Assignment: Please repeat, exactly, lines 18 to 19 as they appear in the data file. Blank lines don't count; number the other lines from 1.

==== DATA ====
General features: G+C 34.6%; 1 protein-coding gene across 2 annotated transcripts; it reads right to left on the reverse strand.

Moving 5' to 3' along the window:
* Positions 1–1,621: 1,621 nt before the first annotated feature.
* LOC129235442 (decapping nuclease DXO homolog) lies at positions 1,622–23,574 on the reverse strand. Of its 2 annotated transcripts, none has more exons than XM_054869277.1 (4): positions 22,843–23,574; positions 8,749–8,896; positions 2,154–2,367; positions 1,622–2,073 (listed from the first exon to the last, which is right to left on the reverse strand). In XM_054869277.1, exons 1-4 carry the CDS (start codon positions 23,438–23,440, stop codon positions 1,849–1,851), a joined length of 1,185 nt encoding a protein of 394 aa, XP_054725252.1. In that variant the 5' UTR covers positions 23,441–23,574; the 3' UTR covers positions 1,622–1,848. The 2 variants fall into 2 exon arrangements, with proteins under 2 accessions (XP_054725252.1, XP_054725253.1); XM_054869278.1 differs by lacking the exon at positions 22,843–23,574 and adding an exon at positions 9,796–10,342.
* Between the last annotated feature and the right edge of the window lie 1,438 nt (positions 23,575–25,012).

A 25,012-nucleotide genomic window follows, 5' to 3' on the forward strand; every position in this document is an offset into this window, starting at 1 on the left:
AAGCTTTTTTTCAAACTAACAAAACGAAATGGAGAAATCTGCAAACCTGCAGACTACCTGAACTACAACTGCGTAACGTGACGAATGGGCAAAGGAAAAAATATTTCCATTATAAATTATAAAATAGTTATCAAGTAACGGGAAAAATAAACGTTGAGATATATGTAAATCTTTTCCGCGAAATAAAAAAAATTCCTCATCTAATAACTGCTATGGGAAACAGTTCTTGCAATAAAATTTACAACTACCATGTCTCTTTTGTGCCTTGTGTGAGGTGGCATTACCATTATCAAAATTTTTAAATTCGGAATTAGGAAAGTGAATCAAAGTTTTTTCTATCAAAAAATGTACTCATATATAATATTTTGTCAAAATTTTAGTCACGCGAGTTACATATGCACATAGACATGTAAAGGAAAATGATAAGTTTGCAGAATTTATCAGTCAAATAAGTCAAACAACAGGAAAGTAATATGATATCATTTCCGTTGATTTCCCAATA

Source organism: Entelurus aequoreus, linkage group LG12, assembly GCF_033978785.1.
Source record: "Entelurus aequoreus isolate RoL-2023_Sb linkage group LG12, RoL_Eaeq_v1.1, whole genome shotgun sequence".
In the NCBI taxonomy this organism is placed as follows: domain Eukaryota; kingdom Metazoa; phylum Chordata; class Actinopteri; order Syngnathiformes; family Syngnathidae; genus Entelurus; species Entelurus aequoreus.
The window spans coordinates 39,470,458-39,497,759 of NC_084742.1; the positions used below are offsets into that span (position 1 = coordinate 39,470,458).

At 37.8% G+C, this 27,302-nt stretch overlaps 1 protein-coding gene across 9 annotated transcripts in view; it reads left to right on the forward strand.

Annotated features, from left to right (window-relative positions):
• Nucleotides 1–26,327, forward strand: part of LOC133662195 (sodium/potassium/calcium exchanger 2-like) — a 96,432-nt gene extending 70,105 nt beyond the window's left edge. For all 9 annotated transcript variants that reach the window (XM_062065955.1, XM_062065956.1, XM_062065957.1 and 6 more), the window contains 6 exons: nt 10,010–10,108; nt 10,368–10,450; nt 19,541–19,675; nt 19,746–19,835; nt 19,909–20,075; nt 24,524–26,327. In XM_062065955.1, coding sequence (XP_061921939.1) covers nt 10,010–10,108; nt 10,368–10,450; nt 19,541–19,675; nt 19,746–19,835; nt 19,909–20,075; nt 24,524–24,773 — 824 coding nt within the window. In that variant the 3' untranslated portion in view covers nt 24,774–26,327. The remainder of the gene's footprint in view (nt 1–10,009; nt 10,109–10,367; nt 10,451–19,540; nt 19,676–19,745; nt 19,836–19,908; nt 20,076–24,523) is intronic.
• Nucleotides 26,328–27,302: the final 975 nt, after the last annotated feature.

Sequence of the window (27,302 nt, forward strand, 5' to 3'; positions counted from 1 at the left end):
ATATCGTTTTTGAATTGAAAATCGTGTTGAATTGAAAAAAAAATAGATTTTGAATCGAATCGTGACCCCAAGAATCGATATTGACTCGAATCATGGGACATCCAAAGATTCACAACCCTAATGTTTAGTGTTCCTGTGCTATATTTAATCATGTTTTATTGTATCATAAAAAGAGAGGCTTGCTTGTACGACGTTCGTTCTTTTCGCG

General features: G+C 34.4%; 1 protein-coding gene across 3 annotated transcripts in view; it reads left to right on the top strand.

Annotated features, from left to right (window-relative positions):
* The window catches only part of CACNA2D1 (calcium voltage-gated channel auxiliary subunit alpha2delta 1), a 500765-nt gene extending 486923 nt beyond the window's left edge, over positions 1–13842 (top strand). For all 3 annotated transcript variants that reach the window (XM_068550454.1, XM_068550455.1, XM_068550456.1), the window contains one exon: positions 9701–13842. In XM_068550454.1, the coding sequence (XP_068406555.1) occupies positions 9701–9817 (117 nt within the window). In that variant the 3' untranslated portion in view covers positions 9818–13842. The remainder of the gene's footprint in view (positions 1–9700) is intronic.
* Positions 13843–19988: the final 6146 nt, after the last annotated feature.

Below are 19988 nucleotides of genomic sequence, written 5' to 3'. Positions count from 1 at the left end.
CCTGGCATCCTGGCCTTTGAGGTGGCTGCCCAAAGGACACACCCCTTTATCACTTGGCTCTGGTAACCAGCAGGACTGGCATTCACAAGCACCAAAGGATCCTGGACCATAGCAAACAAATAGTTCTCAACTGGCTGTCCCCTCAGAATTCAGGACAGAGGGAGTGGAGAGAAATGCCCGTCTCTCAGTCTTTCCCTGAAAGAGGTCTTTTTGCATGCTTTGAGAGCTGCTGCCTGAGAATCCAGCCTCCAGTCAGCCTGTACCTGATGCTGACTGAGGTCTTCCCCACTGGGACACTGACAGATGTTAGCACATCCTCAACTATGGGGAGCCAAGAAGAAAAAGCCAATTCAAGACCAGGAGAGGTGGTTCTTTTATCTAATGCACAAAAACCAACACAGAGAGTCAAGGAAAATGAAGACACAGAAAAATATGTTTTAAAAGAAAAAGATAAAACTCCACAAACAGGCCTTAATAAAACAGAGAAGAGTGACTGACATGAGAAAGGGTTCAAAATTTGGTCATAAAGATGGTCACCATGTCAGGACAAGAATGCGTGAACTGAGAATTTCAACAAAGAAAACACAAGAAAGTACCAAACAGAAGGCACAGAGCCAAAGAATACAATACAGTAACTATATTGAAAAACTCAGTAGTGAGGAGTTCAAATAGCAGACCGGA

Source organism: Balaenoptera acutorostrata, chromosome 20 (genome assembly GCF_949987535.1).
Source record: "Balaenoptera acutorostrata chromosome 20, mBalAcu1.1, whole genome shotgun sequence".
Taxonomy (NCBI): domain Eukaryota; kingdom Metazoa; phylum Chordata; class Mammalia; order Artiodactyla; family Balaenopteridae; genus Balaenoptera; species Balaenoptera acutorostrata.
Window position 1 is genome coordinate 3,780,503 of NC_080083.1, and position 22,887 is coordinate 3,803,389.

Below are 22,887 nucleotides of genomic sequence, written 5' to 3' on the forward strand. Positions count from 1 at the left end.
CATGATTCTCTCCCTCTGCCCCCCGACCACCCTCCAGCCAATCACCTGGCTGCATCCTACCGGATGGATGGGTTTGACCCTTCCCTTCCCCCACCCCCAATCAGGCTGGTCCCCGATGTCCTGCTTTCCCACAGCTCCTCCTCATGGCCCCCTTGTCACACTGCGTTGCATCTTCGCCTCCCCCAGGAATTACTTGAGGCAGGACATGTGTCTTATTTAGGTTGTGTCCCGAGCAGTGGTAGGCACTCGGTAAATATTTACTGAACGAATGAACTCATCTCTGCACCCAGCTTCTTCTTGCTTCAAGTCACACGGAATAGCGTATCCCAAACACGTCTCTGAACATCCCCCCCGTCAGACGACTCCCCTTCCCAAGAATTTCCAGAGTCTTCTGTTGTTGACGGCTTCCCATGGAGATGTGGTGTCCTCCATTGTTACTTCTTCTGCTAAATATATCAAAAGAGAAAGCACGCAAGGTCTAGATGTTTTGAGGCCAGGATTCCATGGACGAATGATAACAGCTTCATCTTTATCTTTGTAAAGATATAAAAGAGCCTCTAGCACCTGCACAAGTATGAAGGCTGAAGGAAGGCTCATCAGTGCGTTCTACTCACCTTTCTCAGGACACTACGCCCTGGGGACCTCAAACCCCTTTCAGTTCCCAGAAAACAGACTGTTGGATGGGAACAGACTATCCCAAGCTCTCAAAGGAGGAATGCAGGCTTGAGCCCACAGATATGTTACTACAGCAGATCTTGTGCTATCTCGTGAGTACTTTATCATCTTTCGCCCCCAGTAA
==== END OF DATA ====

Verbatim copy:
General features: G+C 34.4%; 1 protein-coding gene across 3 annotated transcripts in view; it reads left to right on the top strand.

Annotated features, from left to right (window-relative positions):